Ohtani Throws 101 M.P.H. Fastball and Hits 451-Foot Homer
The Angels star was the first starting pitcher to homer in an American League game since 1972, but left after a collision at home plate.,
Shohei Ohtani had tantalized as a pitcher and as a hitter in the past, but he had never done both in the same game until Sunday night. Finally putting his full arsenal on display in prime time, Ohtani, the Los Angeles Angels’ Japanese star, dazzled with 100 mile-per-hour fastballs and also hit the hardest home run of any batter so far this season.
His thrilling day ended with a scary scene, though: Ohtani on the ground in pain, after having had his feet taken out from under him while trying to cover home plate. After the Angels rallied in the bottom of the ninth to beat the White Sox, 7-4, Ohtani was left with a sore ankle and one of the wildest no-decisions you will come across.
“What he did tonight was pretty special, and you’re going to see a lot more of that,” Manager Joe Maddon told reporters after the game. “It was fun to watch. I think everybody was entertained. That’s what he signed up to do, and you’re going to see more of it.”
Starting pitcher Shohei Ohtani just hit a MOONSHOT ? pic.twitter.com/qQHUpRFZVe— ESPN (@espn)
The awkward ending for Ohtani — the Angels said he was fine — slightly marred a game that had turned into a celebration of a player who was likened to Babe Ruth when he first came to the United States from Japan.
Sunday’s setup was without precedent in recent decades. Ohtani started on the mound and batted second — a first for a pitcher since 1903. And he was clearly up for the honor, crushing a 451-foot home run on the first pitch he saw from Chicago’s Dylan Cease.
The exit velocity on Ohtani’s blast was 115.2 m.p.h., which is not only the hardest-hit home run of the season, but is the hardest recorded by an Angels player since Statcast data began being collected in 2015.
For good measure, Ohtani also threw nine pitches that topped 100 m.p.h. in four-plus innings of work, topping out at 101.1 on a fastball to Adam Eaton in the fourth inning that resulted in a groundout. It was the fastest pitch thrown by a starting pitcher anywhere in baseball this season.
Ohtani’s final line(s) for the day:
As a pitcher: 4 2/3 innings, two hits, three runs (one earned), seven strikeouts, five walks
As a batter: 1 for 3, 451-foot solo homer
“I’m glad I got this game under my belt,” Ohtani told reporters through his interpreter. “It will lead to more confidence.”
He added: “I’m not out to prove the doubters wrong or anything.”
The decision to have Ohtani bat for himself in an A.L. game was unusual — only two other starting pitchers have batted for themselves in an American League game since the designated hitter was introduced in 1973 — but the choice to have him hit so high in the batting order was far more rare, regardless of league.
Ohtani was the first starting pitcher to bat first or second in a game since Jack Dunleavy did it for the St. Louis Cardinals in 1903. Dunleavy, a two-way player who regularly served as a right fielder as well as a starting pitcher, started at pitcher and batted second in the second game of a doubleheader on Sept. 7, 1903. His double-duty game didn’t go well: He went 0 for 4 and allowed seven runs in a 7-3 loss to the Cincinnati Reds.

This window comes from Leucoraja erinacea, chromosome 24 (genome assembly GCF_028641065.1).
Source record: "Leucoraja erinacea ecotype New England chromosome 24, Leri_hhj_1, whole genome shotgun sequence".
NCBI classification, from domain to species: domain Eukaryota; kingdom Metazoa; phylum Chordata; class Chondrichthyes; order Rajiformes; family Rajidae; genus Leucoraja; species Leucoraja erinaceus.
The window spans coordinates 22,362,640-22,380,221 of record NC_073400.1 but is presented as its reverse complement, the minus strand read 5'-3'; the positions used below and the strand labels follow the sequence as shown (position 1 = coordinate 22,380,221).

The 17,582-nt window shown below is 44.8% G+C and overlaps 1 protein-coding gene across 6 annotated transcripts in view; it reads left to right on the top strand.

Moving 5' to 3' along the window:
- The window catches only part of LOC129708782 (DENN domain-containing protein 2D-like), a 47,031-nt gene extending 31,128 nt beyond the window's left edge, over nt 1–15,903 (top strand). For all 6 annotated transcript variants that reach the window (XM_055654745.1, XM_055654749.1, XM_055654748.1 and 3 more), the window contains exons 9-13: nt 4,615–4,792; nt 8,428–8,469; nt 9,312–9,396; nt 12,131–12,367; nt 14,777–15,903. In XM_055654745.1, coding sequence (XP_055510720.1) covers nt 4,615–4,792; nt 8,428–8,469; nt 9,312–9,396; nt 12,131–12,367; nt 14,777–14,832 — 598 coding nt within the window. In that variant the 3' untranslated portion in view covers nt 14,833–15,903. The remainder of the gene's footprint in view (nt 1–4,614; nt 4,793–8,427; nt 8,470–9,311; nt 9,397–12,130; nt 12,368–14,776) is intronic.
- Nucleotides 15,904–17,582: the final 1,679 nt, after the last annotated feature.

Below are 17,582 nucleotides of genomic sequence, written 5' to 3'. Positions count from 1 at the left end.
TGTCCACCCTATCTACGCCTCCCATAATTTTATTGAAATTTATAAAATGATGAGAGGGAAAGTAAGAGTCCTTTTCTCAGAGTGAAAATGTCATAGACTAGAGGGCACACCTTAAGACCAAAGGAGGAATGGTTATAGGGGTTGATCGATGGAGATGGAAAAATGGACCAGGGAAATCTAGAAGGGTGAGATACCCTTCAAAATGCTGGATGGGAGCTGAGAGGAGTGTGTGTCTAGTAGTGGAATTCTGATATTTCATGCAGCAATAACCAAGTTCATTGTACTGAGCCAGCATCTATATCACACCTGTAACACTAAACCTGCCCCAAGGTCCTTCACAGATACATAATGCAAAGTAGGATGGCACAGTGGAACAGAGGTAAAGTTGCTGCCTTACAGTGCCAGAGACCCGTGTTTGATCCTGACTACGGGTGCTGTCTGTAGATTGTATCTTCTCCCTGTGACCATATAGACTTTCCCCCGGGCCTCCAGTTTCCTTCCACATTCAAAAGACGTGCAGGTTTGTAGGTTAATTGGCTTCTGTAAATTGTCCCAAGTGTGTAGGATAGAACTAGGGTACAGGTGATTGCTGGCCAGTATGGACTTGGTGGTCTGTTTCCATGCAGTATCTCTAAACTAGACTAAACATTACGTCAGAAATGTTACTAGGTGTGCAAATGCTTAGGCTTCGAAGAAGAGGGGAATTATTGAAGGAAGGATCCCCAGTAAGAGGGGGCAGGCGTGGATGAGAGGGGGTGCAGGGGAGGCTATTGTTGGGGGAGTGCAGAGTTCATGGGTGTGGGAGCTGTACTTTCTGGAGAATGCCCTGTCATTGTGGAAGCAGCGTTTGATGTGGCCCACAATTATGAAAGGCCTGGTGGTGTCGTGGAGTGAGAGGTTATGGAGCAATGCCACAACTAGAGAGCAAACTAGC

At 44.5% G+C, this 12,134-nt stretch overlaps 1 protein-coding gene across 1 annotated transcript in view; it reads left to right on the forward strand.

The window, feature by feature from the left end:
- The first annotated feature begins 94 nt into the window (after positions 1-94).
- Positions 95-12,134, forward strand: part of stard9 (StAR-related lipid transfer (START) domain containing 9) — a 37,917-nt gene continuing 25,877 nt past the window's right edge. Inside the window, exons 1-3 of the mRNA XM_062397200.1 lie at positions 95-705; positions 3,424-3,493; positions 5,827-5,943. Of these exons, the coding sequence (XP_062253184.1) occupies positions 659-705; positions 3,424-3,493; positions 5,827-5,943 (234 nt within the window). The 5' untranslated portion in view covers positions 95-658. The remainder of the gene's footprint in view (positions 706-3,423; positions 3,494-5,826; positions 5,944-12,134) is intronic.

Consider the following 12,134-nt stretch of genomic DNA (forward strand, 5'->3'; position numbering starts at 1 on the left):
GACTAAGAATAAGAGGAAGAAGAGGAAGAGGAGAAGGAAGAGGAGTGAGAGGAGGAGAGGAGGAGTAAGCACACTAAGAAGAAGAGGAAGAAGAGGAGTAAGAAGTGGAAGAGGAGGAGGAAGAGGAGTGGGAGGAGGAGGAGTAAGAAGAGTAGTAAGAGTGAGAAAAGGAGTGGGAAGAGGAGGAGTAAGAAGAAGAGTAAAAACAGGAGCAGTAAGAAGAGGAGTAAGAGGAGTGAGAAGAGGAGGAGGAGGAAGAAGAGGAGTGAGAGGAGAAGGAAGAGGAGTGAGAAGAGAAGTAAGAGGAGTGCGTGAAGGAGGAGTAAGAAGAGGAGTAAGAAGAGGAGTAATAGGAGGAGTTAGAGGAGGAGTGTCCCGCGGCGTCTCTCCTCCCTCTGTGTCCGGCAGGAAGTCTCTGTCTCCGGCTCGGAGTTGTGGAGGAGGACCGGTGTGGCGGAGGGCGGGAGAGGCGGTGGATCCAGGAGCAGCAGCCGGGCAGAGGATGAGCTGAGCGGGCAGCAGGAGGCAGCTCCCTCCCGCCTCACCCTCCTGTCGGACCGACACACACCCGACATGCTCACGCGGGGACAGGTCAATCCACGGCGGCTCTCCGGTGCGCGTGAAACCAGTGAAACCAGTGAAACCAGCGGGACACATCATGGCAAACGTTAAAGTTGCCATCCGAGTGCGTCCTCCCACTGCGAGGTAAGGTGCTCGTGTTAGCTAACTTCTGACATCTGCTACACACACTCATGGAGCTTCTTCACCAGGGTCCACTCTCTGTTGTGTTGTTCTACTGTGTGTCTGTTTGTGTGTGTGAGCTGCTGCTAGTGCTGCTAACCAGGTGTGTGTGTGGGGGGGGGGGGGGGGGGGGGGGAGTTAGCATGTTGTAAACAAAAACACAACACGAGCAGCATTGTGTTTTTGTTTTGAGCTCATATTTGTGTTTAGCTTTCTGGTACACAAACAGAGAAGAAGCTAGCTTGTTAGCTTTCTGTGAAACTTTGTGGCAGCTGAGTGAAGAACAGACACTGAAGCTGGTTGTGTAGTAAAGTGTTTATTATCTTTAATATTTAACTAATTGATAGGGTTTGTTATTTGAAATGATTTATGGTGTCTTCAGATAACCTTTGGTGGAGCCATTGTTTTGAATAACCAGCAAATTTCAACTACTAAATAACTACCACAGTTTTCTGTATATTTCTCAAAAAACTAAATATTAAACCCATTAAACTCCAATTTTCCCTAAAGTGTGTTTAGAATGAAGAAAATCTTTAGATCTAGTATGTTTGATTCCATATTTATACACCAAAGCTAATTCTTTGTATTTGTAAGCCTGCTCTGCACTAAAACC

While Ohtani’s abilities as a pitcher and hitter were well known long before he came to the United States, he had always employed a designated hitter during his starts on the mound, while also taking an extra day off as a batter in advance of days he was scheduled to pitch. But after elbow issues resulted in his being limited to only two starts on the mound over the last two seasons, he reported to camp fully healthy this spring and rumors began to buzz that he would bat for himself on days he started.
“Don’t you love it?” Maddon had previously told reporters when asked about Ohtani’s decision to bat on the days he pitches. “This is all him. This was him deciding that he could do this.”
The downside to two-way play, of course, is the risks associated with having a starting pitcher batting and running the bases. But it was in his duties as a pitcher that Ohtani dealt with a serious scare.
The bases were loaded in the fifth inning when Ohtani let in a run with a wild pitch, narrowing the Angels’ lead to 3-1. He then appeared to escape further trouble when, with two outs and runners on second and third, he struck out Yoan Moncada with a splitter. But catcher Max Stassi was unable to catch the ball, resulting in Moncada’s taking off for first base.
Stassi’s throw to first was wild enough that the runner on third scored while Jose Abreu, Chicago’s supersize first baseman, rounded third and headed home. Ohtani dutifully covered the plate, but had to reach well above his head for a late throw. As Ohtani came down to the ground, Abreu’s slide carried him directly into the pitcher’s left leg, sending Ohtani to the ground grimacing in pain. He was immediately removed from the game.
While there was nothing unusual about Abreu’s slide, the play certainly looked scary for Ohtani. But shortly after Ohtani was removed from the game, ESPN reported that the team had said he was fine. The Angels reported that he had only general soreness, and that he would be re-evaluated on Monday.
“I can’t really pinpoint exactly where he hit me, but he took my legs out, basically, somewhere around my calf,” Ohtani said. “I landed on it, but the impact wasn’t as bad as it looked initially.
“As for tomorrow, will have to talk to the training staff.”